The City of Lake Charles released it's annual financial report Wednesday, which reveals some serious growth and strength in finances.
“A lot of focus in the public life is on budgets - a budget this a budget that but at the end of the day, it's not the budget that matters, it's the financial report at the end of the year,” said Mayor Randy Roach.
The financial report shows the general fund revenues reached $70 million this past fiscal year - $3.9 million more than last year.
“We came within budget and it shows that our managing heads are managing their departments; it shows that our employees are efficient at what they’re doing and that we're able to do that within the limits of the revenue that the taxpayers give us,” said Roach.
It’s more than just within the limits - there was actually a large surplus as well.
“He (Roach) struck a balance between taxpayers money - you accumulate and collect and he's used those funds to accomplish much over 17 years, but at the same time, he balanced the amount of money you keep in reserve for the future,” said Karen Harrell, financial director,
That reserve has come in handy before, dealing with the aftermath of Hurricane Rita.
“There was no money coming into the city. Had it not been for that rainy day fund, we would have had a more difficult time in our recovery,” said Roach.
Due to the quarter-cent tax levy in 2016, city employees including fire and police saw pay increases.
Also, the increase in revenue lead to $33 million in capital project expenditures, like the new waste water treatment plant as well as other much-needed infrastructure projects.
“We're investing in that infrastructure putting our money in those kinds of things simply because that is what’s going to be required to maintain a reasonable quality of life and be able to provide for growth and opportunity,” said Roach.
Read the full news release below:
City auditors made a presentation regarding the city’s comprehensive annual financial report for the fiscal year ending Sept. 30, 2016 at the City Council agenda meeting on Tuesday, April 11.
The General Fund revenues of $70 million were an increase of $3.9 million over prior year collections of $66 million. Included in the increase is $2.3 million in new revenue from an additional quarter-cent sales tax levy that became effective January 1, 2016. Existing sales tax revenues increased by two percent. Total sales tax revenues of $45 million accounts for 64 percent of all General Fund revenues. Property tax revenues increased by $952,000 or 11 percent to $9 million.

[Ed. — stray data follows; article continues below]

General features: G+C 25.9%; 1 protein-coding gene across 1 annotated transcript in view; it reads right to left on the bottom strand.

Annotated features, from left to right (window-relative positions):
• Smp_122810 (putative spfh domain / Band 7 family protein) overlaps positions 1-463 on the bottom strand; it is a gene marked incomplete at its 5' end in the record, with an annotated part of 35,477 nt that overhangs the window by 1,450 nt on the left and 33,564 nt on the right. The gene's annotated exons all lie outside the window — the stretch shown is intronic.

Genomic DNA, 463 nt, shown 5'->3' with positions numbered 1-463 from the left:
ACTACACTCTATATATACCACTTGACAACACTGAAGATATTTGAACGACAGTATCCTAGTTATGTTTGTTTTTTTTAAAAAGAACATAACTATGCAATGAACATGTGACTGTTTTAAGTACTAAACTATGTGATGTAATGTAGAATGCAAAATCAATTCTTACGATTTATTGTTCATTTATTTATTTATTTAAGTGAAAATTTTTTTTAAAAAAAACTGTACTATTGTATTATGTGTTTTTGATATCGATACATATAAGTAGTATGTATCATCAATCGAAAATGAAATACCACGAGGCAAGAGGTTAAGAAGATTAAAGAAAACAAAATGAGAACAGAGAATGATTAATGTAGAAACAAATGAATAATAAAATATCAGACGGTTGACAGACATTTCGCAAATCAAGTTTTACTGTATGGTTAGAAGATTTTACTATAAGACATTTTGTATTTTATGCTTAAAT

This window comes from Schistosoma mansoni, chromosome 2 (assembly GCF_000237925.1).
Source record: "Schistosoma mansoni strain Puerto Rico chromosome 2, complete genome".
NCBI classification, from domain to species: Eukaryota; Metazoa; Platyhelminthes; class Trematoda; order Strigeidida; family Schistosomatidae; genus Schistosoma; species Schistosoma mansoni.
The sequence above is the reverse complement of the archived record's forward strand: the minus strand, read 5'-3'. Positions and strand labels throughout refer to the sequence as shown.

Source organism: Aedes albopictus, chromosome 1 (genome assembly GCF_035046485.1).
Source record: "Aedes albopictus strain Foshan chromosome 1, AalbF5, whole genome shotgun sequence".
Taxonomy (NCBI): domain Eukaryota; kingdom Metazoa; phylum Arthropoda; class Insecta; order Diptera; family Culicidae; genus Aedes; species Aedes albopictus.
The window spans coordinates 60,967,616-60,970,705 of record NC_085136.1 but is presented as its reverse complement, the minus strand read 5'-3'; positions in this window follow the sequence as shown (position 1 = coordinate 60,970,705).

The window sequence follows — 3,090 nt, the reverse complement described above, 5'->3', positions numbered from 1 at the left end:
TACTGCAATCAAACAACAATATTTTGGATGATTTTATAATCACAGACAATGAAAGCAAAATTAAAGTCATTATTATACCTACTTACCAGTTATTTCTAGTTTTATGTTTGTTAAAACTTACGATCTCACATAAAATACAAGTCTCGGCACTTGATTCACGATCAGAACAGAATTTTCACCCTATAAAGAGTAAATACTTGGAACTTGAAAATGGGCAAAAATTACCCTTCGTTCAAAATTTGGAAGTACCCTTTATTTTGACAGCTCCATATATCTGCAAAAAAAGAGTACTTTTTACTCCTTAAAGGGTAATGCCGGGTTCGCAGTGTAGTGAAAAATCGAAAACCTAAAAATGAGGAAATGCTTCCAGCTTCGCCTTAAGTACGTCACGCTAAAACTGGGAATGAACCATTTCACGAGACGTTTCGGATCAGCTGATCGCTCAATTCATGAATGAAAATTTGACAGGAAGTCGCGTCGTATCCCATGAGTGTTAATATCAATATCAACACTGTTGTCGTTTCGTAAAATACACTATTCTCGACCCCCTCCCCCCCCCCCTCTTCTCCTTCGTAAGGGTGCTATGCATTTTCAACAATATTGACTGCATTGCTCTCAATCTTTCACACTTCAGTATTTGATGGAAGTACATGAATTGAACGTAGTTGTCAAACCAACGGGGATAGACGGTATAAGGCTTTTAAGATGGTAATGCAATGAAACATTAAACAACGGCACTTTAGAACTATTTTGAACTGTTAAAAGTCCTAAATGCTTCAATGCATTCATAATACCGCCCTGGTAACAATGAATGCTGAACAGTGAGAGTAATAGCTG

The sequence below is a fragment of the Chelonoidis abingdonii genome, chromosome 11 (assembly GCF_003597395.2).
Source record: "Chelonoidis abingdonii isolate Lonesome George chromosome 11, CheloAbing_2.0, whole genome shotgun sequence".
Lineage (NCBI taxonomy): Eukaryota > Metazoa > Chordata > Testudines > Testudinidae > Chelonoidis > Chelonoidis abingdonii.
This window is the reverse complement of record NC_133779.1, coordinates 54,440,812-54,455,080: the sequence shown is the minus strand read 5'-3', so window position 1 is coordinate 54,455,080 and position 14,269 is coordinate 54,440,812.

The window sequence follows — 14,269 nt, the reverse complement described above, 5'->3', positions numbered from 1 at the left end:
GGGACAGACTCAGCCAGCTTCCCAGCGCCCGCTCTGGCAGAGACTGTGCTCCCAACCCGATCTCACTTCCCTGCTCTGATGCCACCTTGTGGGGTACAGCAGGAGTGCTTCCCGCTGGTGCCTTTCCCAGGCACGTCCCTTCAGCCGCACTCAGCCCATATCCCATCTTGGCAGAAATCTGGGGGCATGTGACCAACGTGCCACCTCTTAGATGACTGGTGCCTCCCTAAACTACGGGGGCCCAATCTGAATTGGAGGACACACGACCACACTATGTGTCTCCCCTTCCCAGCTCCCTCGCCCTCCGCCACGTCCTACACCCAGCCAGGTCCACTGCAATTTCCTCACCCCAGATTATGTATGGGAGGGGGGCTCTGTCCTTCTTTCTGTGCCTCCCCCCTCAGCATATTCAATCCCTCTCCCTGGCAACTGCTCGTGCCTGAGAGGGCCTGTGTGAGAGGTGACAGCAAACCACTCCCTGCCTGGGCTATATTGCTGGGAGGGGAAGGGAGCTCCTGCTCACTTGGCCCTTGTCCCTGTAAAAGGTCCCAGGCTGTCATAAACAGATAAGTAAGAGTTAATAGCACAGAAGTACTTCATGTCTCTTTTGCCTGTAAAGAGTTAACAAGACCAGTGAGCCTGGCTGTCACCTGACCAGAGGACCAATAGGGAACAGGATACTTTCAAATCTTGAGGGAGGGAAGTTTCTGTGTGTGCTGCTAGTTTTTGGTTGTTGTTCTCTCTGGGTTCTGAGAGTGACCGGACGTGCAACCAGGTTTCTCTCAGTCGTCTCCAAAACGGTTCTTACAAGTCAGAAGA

Actual General Fund operating expenditures and transfers of $64.4 million were an increase over prior year expenditures of $61 million. Salaries of $24.9 million accounts for nearly 42 percent of total expenditures and were up $1.8 million.
As a result of the October 2015 election, the City implemented a new pay plan effective January 1, 2016. All Fire Department personnel received a ten percent across the board increase and all other employees received an eight percent across the board pay increase. This is in addition to the two percent longevity pay for eligible employees. Entry level pay for all firemen was increased by ten percent and police officers’ pay was increased by eight percent. Starting pay for non-public safety positions was also increased by 8 percent. This follows a two percent across the board increase give to all employees on January 1, 2015.
In addition to authorized operating transfers to other funds, $7 million was transferred from the General Fund for wastewater capital projects during fiscal year 2016. The General Fund had an ending fund balance of $30 million on September 30, 2016, which represents 46 percent of 2016 expenditures and operational transfers.
The 2016 budget was amended across all governmental funds to provide for a transfer of $15 million to the Capital Project Fund to provide funding for the $42 million Wastewater Treatment Plant.
Capital project expenditures were $33 million in fiscal year 2016, compared to $14 million in the prior year. This increase is primarily due to the construction of the new wastewater treatment plant. Other projects included streets and drainage, sidewalks, lift station and sewer line repairs, water system improvements, and various recreation facility projects.
The audit was prepared by the firm of McElroy, Quirk and Burch. They issued the City an unmodified opinion on its financial statements for the fiscal year ending September 30, 2016. The report did note two immaterial findings of misappropriation of property, which combined totaled less than four hundred dollars. Both items were discovered by the City and reported to the auditors prior to the audit.
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